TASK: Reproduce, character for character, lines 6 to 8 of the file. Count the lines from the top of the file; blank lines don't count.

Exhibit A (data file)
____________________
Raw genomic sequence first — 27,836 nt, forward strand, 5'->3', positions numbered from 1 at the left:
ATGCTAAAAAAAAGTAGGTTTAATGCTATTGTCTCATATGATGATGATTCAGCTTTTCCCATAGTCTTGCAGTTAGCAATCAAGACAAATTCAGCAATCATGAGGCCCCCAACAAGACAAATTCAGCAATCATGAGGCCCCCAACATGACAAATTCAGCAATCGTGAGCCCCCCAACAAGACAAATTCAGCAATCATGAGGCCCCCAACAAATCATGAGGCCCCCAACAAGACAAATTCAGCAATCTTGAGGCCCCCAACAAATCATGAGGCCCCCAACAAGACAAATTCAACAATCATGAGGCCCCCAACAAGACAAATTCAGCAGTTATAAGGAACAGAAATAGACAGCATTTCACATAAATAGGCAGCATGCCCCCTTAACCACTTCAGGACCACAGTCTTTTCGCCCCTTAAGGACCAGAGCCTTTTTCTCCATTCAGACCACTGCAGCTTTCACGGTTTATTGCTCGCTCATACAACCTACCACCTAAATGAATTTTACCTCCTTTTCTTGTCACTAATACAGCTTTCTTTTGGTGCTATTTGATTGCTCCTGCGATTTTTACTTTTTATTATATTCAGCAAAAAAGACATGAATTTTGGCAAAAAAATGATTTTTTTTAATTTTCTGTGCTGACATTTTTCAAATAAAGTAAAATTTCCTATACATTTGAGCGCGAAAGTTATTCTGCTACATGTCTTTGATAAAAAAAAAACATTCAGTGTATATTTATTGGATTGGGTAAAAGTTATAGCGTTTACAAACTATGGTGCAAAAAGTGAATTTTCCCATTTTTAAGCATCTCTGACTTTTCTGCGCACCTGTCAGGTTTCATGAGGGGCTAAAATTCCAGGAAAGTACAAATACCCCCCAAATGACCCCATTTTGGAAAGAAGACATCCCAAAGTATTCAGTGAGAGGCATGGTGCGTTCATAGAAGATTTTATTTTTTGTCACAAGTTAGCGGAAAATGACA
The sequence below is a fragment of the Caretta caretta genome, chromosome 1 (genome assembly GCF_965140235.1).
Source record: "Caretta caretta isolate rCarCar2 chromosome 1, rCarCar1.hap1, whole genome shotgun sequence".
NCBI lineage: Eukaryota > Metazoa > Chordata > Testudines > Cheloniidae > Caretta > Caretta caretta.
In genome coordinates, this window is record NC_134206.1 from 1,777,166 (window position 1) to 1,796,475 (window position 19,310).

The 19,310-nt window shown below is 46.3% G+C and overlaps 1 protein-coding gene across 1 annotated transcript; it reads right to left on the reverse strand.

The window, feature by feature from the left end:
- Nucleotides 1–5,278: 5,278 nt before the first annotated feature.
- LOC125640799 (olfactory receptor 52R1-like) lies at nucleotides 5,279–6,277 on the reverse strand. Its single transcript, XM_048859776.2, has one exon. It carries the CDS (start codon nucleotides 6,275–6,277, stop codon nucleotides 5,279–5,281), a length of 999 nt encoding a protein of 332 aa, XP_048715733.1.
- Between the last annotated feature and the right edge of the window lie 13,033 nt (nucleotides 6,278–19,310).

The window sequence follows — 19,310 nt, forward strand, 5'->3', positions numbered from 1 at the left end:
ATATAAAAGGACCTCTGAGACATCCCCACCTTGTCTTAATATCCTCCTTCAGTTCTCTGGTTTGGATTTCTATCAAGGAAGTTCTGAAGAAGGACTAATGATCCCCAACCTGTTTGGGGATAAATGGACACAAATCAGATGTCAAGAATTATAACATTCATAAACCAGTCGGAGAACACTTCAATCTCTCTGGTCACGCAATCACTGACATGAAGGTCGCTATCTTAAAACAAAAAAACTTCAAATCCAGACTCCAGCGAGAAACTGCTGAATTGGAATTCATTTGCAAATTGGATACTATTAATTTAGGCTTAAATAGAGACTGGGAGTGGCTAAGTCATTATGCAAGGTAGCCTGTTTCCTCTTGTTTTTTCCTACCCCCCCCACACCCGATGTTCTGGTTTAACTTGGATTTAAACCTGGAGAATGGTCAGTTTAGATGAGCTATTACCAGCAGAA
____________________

In genome coordinates, this window is record NC_134206.1 from 1,777,166 (window position 1) to 1,796,475 (window position 19,310).

The 19,310-nt window shown below is 46.3% G+C and overlaps 1 protein-coding gene across 1 annotated transcript; it reads right to left on the reverse strand.

The window, feature by feature from the left end: